By reading the article, posting a link, and considering the implications of the author’s conclusions, I showed an absolute willigness to engage with both “content” and “evidence.” Furthermore, I acknowledged the legitimacy of Brian’s frustrations, in at least two comments, but refused to grant the legitimacy of his attempts to dismiss the validity of fit2bcrunk’s arguments in the original piece. I called his attempts at dismissiveness because his experience wasn’t centered or considered in the original piece an exercise of male privilege and I stand wholeheartedly by that assertion. I mean, the last few comments have been about how he has been “silenced.” How ironic.

      As another CF and I discussed, it would be like if a queer person were talking about challenges in queer relationships and a straight person said, “Oh we have those issues too.” Maybe you do, but it doesn’t change the tenor of the original comments. Same happens for comments about race. And the same goes for comments about gender. Brian had challenges because he seems to be dealing with a partner who doesn’t pull her weight, but the notion that his experience as a man doing housework should be fully considered in the original piece is ludicrous. And that’s not even a fair conclusion to draw from the Time Article. Brian had every right to come to the space and share his story and have his experience validated without attempting to challenge the validity of the author’s conclusions. The former could legitimately have been done without the latter. He chose to conclude that because he as a man experienced similar things and that because Time Mag says men and women for all intents and purposes are “equal” now (I’m being both hyperbolic and sarcastic) that the author came to conclusions that were invalid. That’s bad argumentation on multiple fronts, and he got challenged. And when challenged, he chose to see those challenges as a personal attack; acknowledgement of privilege is intensely personal but the person calling it out isn’t engaging ad hominem. It seems that we have some serious issues with nuanced argumentation here on multiple fronts.

      Thus, those who understand argumentation recognize that I can recognize the validity of certain parts of a person’s point while disagreeing with other assertions. Furthermore, I can assert based on available evidence (in this case, the scholarship on male privilege) that I think there are other implications to both the manner and content of a person’s argumentation. That Y, is the essence of engaging with someone’s content and argumentation, rather than as you say “go[ing] off on a self-righteous screed.”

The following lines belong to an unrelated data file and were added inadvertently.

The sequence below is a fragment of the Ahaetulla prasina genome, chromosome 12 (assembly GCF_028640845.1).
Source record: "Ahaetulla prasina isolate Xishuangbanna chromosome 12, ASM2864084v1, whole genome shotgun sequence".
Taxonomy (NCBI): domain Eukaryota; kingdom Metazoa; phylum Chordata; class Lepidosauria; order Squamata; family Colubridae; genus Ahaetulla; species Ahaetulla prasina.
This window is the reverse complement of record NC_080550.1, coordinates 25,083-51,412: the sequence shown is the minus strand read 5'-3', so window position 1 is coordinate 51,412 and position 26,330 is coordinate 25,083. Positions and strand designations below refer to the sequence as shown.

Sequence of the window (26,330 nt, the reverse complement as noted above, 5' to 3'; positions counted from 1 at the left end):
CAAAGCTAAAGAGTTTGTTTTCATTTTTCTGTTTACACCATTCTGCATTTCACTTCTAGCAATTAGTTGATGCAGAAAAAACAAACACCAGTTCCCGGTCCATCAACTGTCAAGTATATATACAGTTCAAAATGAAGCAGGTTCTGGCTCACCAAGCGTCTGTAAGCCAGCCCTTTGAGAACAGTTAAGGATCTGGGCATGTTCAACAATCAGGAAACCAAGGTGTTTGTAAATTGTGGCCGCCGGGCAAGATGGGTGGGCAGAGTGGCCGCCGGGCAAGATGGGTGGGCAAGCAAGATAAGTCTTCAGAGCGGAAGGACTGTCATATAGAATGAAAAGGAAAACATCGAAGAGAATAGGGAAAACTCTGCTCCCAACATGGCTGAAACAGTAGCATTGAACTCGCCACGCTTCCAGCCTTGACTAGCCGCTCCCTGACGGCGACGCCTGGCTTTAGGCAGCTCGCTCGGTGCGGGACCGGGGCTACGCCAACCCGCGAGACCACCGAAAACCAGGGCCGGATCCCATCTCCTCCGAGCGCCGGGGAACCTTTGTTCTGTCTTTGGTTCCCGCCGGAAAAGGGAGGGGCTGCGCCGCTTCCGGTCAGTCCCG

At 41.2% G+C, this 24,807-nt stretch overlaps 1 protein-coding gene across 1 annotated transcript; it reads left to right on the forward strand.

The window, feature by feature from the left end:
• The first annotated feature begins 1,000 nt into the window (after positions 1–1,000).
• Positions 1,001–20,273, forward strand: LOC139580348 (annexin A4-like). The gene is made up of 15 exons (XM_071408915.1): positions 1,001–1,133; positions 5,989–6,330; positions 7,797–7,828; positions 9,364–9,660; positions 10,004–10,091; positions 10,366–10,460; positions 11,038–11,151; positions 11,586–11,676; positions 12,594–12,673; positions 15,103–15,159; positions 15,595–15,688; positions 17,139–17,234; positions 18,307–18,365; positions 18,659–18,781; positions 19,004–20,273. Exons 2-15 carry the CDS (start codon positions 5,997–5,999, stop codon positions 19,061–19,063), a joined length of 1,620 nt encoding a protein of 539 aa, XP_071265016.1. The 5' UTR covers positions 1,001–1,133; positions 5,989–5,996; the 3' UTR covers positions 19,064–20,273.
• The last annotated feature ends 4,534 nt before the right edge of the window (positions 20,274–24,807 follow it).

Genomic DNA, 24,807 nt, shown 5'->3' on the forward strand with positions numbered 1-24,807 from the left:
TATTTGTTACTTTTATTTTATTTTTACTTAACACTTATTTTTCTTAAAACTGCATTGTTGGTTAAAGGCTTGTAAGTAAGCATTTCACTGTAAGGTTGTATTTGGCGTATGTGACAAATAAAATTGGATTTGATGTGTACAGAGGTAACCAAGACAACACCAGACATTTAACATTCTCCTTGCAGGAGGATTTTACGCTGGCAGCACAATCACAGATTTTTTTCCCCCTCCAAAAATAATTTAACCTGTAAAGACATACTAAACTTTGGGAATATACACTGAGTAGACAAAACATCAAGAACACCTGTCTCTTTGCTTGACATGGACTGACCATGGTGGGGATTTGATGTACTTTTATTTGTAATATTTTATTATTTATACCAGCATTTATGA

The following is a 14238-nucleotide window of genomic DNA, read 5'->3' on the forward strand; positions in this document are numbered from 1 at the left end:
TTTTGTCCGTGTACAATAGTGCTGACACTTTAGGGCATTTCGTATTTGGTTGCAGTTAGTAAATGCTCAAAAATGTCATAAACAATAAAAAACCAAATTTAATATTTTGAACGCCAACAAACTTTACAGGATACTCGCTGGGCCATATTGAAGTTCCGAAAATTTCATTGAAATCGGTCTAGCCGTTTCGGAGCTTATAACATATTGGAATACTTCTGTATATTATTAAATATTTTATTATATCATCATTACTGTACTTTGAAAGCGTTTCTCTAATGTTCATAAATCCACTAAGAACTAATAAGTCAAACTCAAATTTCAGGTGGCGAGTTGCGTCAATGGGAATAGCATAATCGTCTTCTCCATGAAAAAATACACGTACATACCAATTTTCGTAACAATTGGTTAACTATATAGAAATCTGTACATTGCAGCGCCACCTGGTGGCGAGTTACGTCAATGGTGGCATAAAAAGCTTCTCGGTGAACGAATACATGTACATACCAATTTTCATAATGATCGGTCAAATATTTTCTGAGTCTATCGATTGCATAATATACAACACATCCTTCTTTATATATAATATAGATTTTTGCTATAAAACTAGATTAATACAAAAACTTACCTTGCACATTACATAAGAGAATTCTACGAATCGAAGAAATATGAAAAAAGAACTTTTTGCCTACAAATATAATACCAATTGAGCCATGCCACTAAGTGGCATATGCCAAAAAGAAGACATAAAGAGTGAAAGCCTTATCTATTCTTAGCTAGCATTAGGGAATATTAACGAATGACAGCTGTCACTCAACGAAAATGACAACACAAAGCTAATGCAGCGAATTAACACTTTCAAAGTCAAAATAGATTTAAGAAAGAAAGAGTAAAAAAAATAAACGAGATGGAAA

Bottom line is you and I both considered the Time evidence, and we came to vastly different conclusions about what that “evidence” means, particularly since as you said in a prior comment, it’s all a matter of interpretation, both the author’s and mine. So ultimately it comes down to whose interpretation is stronger, and frankly, based on the years of scholarly evidence on the second shift, I find her conclusions uncompelling; but part of the reason for that is that I don’t solely get my info about such important matters from popular magazines.

      So we can absolutely agree to disagree, and we do definitely disagree, but let’s not act as though you have logically argued while I have merely engaged in self-righteous polemics. That is an intellectually disingenuous position and one that reeks of the very self-righteous short-sightedness of which you accuse me. And such moves are antithetical to civil dialogue.

  25. Y August 21, 2011 at 1:39 AM #

    Also, civility is important no matter what derailing for dummies says. I think it’s especially warranted when discussing topics where it isn’t clear who the more privileged party actually is.

  26. Guru August 21, 2011 at 4:45 AM #

    Yeah Y, I was being sarcastic about it being funny. Thanks so much for expressing my thoughts so well.

  27. Y August 21, 2011 at 8:03 AM #

    “As another CF and I discussed, it would be like if a queer person were talking about challenges in queer relationships and a straight person said, “Oh we have those issues too”

    So, this is something I’ve heard countless times used as an example of what not to do. You’re not supposed to compare you experiences with those of someone from another group, I assume because it somehow delegitimizes the experience for the original person. I can understand this in certain areas where privilege translates to a large advantage for example with race or homosexuality. it’s clear that you believe gender also falls under this category however it’s become clear that whatever privileges men may or may not have, we absolutely do not have an advantage economically, professionally, or in terms of education. In fact women are increasingly at an advantage in these areas. All of which are of the utmost. So pardon me for saying that I see no irony in saying that Bobby was silenced, what I do find ironic is that you continue to believe that women are at such a disadvantage that your experiences simply should not be compared to those of a man. That may have been true when the women’s studies and crital race theory text’s you undoubtedly studied were written but it’s soooooo not the case today. Change is often abrupt and in the case of gender equality the scales are tipping faster than your politics can keep up with. So again while I agree that the whole ” comparing experiences thing” can be problematic in many areas, I feel that gender, strictly speaking is not one of them. The rules of racial discussion don’t apply because the huge advantage gap that exists between for example whites and blacks does not exist here. It just doesn’t. And because I know that your belief that it does exist comes from books written 30 years ago I can’t take your assertion seriously.